Sebastien Loeb started 2012 in the perfect fashion by clinching a dominant victory in the World Rally Championship's Monte Carlo opener.
The reigning champion looked like he might have a fight on his hands when likely title rival Jari-Matti Latvala used a brilliant tyre choice amid changeable weather on day one to shoot into a half-minute lead. But when Latvala rolled his Ford out of first place late on Wednesday, Loeb's Citroen was left alone at the front of the field, and he duly pulled away to claim a crushing sixth Monte Carlo win.
To complete an ideal start to his latest title defence, Loeb was also quickest on the power stage, giving him a maximum 28-point score for the event.
Mini's Dani Sordo, Ford's Petter Solberg and Citroen's Mikko Hirvonen battled for the podium all week. Second place looked an unlikely result for Sordo when he damaged his car's suspension on only the second stage, but he drove flawlessly thereafter to secure the runner-up spot - a much-needed podium for the troubled Mini programme.
Solberg was thrilled to take a maiden Monte podium on his return to Ford. The Norwegian was embroiled in an ultra-close battle with Sordo until getting his tyre choice wrong on Thursday, then mounted a spectacular charge to gain 50 seconds on the Mini in just four stages yesterday, though he ran out of time to really challenge to reclaim second.
After a tough start to his first rally with Citroen, Hirvonen took a string of stage wins on Friday and Saturday as he came back through from sixth to fourth place. A spin yesterday afternoon stymied what looked like it might become a shot at third place.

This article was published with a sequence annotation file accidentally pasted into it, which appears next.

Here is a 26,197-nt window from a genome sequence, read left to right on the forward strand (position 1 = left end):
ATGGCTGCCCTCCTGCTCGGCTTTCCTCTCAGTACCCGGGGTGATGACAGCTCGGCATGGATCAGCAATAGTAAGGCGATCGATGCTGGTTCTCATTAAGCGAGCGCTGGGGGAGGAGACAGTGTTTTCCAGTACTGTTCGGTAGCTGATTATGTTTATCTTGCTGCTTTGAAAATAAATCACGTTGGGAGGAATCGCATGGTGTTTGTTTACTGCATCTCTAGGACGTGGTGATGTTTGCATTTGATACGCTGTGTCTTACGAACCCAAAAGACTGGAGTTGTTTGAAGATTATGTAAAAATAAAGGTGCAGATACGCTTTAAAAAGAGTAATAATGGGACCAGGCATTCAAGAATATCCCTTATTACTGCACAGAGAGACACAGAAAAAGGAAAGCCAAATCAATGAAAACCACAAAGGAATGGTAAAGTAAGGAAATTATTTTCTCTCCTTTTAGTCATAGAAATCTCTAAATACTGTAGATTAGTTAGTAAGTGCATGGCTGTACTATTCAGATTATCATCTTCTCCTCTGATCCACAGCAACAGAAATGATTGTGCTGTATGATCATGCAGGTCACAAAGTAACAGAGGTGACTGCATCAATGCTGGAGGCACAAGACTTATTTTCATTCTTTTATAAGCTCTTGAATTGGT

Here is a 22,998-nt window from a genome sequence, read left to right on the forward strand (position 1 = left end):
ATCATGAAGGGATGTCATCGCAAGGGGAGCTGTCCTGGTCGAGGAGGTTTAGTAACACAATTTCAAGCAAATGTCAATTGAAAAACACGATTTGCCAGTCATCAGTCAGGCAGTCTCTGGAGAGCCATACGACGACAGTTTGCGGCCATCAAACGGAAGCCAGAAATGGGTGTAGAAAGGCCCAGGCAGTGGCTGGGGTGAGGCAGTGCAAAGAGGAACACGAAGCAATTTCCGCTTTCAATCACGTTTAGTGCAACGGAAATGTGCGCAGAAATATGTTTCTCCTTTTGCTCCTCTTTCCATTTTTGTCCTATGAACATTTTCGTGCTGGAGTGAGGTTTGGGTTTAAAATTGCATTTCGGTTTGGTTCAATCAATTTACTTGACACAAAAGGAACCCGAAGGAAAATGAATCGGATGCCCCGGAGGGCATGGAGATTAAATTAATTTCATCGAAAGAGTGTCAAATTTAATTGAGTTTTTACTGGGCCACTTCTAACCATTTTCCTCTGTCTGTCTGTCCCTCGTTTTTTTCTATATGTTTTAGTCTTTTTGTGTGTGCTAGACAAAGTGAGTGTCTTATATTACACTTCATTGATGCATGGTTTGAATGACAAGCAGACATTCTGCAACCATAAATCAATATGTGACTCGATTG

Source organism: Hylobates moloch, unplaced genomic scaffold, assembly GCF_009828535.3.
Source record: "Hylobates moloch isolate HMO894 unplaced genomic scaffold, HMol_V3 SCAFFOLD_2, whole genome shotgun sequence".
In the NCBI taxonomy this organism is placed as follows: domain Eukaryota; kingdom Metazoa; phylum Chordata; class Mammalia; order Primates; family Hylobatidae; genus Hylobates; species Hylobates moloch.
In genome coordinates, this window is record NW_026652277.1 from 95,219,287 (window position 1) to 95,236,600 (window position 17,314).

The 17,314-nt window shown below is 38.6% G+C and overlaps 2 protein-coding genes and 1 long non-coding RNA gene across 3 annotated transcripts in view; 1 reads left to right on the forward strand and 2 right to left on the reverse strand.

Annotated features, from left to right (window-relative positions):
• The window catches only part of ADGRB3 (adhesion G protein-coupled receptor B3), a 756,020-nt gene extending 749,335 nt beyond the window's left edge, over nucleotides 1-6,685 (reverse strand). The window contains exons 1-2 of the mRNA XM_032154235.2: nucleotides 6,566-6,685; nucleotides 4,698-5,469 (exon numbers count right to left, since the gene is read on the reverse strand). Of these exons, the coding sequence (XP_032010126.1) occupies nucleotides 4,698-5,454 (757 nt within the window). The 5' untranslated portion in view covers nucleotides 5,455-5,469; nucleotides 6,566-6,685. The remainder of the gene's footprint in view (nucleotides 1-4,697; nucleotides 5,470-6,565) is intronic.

Evgeny Novikov produced one of his most impressive WRC performances yet to take fifth place in the best of M-Sport's second-string Fords, and also took third place behind Hirvonen on the power stage. The Russian's veteran returnee team-mate Francois Delecour shrugged off his long absence from the WRC to take sixth position, and then handed the wheel of his Ford to co-driver Dominique Savignoni for the power stage to allow his friend to round out his rallying career in style - Savignoni retiring from the sport after this event.
Pierre Campana claimed seventh in the second works Mini, ahead of Ott Tanak (M-Sport Ford) and Martin Prokop (Czech Ford), who won a tight battle with Armindo Araujo's Mini for ninth.
Latvala was one of several significant retirements. Ex-Citroen driver Sebastien Ogier excelled on his debut in a Volkswagen-run Skoda Fabia, getting the humble S2000 car as high as fourth overall as he took the fight to the World Rally Cars. But his giantkilling run ended in a massive crash when sixth at the end of day two, leaving co-driver Julien Ingrassia with minor arm injuries.
Possibly the most heartbreaking result was P-G Andersson's late retirement from ninth overall and the SWRC class lead when his Proton developed a fuel leak on Saturday night. Craig Breen was therefore the sole SWRC finisher, while Ogier's team-mate Kevin Abbring was highest-placed S2000 car. Last year's winner Bryan Bouffier lost a lot of time with incidents on day one. Bouffier's former Intercontinental Rally Challenge rival Thierry Neuville was running eighth - ahead of Delecour - when he crashed at the end of the opening leg.